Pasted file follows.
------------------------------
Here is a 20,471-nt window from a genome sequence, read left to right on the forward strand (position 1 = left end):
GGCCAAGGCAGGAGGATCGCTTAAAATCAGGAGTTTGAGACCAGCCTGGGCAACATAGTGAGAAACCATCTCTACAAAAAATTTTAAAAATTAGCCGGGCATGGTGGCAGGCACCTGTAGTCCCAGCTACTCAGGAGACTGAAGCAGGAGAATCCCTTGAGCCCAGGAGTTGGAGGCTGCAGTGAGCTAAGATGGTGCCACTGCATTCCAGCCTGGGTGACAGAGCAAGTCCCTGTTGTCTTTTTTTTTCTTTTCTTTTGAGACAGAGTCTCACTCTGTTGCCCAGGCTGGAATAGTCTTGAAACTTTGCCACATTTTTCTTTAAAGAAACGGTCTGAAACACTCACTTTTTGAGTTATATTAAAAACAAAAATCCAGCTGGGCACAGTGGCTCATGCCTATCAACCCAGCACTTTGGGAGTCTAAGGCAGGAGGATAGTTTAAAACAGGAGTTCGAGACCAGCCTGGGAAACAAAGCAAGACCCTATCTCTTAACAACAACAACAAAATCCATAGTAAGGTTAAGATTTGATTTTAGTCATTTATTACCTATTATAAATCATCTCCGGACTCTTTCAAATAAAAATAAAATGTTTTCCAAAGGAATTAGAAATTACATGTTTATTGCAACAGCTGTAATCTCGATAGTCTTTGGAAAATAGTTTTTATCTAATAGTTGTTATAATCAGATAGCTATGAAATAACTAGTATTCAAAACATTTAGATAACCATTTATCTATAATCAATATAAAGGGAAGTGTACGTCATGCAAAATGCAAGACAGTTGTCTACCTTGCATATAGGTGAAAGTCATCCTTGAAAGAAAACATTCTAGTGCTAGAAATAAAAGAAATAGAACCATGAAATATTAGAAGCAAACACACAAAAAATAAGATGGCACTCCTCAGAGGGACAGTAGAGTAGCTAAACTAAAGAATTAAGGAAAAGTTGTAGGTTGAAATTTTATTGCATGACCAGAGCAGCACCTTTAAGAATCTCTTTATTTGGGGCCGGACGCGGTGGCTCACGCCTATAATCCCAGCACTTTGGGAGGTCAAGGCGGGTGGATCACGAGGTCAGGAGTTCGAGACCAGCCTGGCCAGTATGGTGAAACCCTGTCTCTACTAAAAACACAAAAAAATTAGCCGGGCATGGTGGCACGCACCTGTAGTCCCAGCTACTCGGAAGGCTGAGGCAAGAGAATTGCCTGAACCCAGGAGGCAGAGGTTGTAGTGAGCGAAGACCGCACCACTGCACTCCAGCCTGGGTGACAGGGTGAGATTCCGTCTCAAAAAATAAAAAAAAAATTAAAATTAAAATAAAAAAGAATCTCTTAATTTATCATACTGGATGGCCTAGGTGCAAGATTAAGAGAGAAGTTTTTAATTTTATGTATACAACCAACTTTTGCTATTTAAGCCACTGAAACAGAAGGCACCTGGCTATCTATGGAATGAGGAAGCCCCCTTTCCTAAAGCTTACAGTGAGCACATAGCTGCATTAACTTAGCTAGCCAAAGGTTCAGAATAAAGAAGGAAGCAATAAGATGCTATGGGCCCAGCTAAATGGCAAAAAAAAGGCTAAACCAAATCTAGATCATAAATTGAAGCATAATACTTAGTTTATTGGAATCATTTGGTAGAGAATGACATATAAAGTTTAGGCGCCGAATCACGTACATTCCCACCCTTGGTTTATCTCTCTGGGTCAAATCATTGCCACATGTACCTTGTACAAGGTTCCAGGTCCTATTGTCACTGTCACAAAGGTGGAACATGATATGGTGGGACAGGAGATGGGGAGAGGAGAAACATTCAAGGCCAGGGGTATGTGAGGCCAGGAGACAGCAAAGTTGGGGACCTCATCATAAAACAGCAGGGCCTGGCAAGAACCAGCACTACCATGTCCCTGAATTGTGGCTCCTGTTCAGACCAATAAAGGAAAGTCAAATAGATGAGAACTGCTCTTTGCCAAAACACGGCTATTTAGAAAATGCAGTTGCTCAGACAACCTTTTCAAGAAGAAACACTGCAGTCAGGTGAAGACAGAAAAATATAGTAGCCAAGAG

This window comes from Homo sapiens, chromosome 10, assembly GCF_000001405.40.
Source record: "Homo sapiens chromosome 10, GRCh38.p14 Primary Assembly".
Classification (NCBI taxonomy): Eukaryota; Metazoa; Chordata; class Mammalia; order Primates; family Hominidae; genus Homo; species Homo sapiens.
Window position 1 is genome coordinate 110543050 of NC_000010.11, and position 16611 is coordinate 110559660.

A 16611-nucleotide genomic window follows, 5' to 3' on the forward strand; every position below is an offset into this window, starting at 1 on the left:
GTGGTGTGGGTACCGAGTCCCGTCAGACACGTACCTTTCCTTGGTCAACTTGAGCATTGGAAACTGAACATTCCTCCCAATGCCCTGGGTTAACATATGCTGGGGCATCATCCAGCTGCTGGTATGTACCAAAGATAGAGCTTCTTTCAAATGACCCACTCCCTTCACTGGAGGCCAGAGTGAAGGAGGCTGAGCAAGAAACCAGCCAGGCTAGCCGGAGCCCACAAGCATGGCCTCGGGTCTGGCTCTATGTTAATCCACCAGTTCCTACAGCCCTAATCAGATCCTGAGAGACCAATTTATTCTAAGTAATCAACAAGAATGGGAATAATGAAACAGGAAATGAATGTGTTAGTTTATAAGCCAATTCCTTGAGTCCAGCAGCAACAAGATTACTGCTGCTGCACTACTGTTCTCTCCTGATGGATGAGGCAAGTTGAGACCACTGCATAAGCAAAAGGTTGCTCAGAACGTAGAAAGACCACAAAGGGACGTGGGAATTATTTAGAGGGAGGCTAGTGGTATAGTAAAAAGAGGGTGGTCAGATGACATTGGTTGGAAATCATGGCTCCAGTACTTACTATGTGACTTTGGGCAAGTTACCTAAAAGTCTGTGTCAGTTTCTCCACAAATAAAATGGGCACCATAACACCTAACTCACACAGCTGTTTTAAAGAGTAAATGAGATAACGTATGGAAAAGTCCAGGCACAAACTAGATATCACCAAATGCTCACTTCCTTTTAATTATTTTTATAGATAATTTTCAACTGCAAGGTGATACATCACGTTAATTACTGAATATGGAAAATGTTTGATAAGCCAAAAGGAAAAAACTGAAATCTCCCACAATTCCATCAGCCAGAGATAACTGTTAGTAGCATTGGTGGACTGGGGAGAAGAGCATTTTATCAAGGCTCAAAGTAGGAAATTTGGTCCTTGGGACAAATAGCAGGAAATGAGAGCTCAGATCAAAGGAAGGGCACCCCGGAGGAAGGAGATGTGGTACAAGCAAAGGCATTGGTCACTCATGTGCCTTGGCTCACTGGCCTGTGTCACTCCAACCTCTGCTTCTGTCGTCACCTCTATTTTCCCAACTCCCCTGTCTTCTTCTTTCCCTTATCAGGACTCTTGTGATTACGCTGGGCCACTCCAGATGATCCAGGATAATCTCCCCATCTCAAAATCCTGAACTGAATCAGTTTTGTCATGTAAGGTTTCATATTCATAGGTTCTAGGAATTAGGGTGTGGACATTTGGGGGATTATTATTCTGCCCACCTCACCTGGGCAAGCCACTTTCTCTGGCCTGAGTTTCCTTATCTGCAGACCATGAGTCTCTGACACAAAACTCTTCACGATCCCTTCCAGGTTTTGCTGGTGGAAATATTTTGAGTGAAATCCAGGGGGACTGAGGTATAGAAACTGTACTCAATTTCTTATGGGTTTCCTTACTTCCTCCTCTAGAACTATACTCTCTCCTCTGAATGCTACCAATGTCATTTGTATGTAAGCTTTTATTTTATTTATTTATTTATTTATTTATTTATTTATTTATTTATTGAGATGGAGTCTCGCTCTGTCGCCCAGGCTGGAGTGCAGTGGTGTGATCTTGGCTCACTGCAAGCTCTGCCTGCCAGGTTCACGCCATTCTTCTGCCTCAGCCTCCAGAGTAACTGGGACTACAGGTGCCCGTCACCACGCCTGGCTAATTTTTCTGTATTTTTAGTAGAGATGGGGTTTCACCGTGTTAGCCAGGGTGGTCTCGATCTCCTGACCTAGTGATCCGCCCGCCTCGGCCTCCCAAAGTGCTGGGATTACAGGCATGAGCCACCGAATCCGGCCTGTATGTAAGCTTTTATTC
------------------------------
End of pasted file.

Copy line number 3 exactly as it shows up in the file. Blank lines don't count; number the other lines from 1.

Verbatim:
This window comes from Homo sapiens, chromosome 10, assembly GCF_000001405.40.